Planetary magnetic fields thus seem to be the rule, not the exception, at least in our solar system, though the origin of those fields may be quite different from that of ours. Researchers who feel frustrated by their inability to conduct direct observations on the Earth's core should note that the source regions of those fields are even less accessible. Thus, as the study of planetary magnetic field enters its second millennium, it faces more unanswered riddles than ever before.
Often in a field of science the lode of research seems to run out, as major problems are resolved and attention turns increasingly to details. Geomagnetism shows how disciplines may rejuvenate themselves by shifting their focus to new targets and new methods.
Geomagnetism started with the mapping and monitoring of the global magnetic field. Then in the early 1800s a new class of phenomena entered the picture, magnetism caused by electric currents. Work by Faraday in that direction, together with astronomical studies of sunspots, led by 1919 to the notion of the self-exciting dynamo. Though this seemed like a promising way of explaining the Earth's internal field and its time variations, nearly another century passed before modern computers allowed the terrestrial dynamo to be even approximately modeled. Meanwhile the observation of rock magnetism suggested the occurrence of magnetic reversals, and dynamo theory turned out to be consistent with reversals, too. In the 1960s these observations combined with Wegener's ideas of moving continents and with studies of mid-ocean ridges, to produce the science of plate tectonics,. Magnetic storms (first observed in the 1700s) and related "northern lights" remained a mystery until after 1958, when artificial satellites started probing the Earth's distant magnetic field. And finally, planetary magnetic fields observed by distant space probes suggest that several different processes of planetary magnetization may exist.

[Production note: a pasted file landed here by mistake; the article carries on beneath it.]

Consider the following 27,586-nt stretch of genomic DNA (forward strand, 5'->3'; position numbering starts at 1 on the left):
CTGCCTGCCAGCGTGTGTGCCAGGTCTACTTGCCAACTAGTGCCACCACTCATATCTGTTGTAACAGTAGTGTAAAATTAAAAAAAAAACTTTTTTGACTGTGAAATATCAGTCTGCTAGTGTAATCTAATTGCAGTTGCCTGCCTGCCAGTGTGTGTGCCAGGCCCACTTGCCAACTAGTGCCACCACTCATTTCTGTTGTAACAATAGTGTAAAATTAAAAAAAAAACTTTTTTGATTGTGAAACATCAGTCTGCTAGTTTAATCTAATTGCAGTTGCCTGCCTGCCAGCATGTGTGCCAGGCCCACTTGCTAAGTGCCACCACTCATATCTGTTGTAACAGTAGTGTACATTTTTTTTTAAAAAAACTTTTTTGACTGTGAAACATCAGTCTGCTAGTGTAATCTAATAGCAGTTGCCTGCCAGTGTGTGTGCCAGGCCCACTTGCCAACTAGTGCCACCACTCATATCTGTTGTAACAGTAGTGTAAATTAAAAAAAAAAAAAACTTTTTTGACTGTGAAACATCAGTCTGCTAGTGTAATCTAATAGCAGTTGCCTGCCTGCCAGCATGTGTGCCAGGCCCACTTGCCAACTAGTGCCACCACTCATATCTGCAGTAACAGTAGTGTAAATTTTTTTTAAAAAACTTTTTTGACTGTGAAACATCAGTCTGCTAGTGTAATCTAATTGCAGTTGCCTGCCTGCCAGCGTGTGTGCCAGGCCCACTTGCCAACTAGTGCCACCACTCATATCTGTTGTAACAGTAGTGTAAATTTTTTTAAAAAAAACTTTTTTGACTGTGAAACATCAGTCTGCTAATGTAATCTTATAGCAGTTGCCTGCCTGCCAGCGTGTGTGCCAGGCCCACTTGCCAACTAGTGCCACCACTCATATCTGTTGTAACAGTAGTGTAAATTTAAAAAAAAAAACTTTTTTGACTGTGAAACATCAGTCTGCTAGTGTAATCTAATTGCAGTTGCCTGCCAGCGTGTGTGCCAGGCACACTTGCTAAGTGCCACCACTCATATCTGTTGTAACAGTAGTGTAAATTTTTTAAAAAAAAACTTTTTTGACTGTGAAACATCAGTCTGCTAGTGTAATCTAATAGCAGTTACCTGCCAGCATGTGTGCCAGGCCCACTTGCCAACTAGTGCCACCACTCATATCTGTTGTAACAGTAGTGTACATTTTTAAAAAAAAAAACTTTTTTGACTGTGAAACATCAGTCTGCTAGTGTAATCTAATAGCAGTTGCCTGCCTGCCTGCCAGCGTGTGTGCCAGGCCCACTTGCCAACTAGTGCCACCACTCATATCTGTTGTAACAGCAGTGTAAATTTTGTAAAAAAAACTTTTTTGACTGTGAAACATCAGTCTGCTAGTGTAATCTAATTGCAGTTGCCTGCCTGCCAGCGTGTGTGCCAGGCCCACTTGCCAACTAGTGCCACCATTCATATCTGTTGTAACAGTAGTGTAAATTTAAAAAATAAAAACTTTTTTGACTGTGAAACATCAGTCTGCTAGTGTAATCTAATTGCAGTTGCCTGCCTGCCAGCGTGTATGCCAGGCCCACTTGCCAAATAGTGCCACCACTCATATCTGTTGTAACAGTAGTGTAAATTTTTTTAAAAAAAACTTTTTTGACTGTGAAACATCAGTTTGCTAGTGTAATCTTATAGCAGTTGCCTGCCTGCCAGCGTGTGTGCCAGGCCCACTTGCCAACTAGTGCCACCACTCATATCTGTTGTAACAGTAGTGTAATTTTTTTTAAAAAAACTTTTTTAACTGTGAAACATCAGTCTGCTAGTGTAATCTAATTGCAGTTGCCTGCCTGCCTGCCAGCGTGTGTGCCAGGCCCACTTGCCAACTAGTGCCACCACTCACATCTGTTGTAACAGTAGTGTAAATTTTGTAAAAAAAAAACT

All these changes helped geomagnetism stay in the forefront of geophysics, in one form or another. One is reminded of the Japanese board game of Go, where two opponents using black and white counters take turns placing them on the intersections of a board ruled in squares, each trying to surround and "choke" pieces of the opponent. A player's "soldiers" survive only as long as they have access to some unoccupied "breathing space." Disciplines of science are like that, too: they only "live" as long as they touch some unsolved areas, as long as they can lay claim to yet-unsolved mysteries. It has been the good fortune of geomagnetism to succeed in doing so over four centuries. The past never guarantees the future, but it is to be hoped that the field still has a long way to go.
Acknowledgment The author thanks the many colleagues whose comments helped shape and improve this article, in particular, David Barraclough, Stuart Malin, Jack Connerney, Henry Frankel and Raymond Hide.